February is not just all about Valentine’s Day, chocolates and hearts. It’s also focuses on awareness of a butterfly-shaped hormone gland known as the thyroid. The thyroid has the difficult task of controlling your metabolism, growth, development, and body temperature. The thyroid gland is located on the throat and wraps around the windpipe. The presence of too much or too little thyroid hormone is determined by a blood test. So how will you know if you have an over or underactive thyroid and why would it happen?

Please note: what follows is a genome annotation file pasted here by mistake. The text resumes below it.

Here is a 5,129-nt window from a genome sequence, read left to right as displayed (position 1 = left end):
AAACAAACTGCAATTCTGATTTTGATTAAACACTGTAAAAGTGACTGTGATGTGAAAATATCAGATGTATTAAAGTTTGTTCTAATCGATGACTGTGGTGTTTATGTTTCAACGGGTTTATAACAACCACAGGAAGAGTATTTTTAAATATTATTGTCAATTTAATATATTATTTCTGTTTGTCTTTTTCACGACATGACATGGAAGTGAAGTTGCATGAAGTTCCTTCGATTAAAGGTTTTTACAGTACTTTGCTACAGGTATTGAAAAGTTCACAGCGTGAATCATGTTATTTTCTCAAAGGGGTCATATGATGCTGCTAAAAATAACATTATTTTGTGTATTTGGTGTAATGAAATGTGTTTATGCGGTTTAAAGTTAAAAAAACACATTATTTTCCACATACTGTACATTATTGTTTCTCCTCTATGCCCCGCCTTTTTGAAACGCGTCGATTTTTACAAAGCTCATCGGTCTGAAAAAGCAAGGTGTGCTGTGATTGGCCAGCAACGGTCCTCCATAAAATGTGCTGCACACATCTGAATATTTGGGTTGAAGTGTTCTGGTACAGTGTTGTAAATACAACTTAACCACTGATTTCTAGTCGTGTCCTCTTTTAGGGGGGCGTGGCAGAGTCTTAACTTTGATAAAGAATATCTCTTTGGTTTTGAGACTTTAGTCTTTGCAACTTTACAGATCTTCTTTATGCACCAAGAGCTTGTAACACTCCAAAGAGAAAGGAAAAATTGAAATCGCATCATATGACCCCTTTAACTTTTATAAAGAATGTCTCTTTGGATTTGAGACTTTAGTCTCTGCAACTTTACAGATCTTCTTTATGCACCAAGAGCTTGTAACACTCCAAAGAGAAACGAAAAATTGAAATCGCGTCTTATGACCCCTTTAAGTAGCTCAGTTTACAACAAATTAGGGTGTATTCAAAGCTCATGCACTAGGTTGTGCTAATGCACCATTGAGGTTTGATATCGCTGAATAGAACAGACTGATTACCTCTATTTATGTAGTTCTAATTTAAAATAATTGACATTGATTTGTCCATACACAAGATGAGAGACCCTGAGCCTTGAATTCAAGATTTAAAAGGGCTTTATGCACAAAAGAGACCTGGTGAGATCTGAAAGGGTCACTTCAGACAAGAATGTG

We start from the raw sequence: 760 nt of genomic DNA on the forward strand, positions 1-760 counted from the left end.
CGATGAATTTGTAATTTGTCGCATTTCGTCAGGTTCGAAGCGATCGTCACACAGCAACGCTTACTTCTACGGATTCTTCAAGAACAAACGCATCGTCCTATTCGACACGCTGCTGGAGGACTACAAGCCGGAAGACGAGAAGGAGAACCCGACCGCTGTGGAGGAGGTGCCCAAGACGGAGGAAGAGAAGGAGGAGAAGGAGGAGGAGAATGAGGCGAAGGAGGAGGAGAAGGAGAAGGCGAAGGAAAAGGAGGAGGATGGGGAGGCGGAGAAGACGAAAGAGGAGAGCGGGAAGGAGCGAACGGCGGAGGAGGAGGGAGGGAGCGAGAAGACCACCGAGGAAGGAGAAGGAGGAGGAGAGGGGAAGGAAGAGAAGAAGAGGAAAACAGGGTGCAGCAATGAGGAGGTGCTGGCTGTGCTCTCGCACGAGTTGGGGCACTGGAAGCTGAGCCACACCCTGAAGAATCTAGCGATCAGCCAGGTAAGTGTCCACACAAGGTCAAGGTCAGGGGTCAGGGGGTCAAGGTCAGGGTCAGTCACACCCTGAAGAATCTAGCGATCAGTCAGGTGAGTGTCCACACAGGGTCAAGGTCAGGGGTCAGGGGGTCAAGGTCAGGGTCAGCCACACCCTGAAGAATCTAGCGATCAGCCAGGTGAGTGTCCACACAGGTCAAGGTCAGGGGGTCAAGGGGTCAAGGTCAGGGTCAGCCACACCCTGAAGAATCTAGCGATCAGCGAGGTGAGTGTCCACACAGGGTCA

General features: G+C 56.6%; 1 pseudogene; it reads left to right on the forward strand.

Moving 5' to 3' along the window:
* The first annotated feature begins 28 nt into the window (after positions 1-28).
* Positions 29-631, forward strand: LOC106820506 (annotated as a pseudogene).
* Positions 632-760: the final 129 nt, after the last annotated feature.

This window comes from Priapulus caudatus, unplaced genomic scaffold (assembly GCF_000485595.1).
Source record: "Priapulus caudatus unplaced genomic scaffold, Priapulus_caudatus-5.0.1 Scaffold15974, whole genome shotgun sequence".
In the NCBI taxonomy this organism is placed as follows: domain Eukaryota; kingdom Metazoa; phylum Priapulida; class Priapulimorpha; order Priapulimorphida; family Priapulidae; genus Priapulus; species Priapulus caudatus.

There are many ways thyroid function to be affected, including the body attacking itself or cancers. Graves disease is an autoimmune disease that causes an increase in thyroid hormone. Overactive thyroid causes symptoms like more frequent bowel movements, feeling anxious, increased body temperature and sweating, loss of hair, increased heartbeat, and weight loss even with having increased appetite. It can also affect the menstrual cycle by causing lighter, shorter periods. It also possible to develop a goiter which is an enlarged thyroid gland. This condition is usually treated with medication to block the stimulation of the thyroid, removal of the thyroid, or radioactive iodine to help shutdown overactive thyroid cells. Many of these procedures end up causing patients to have an underactive thyroid that has to be treated with medication.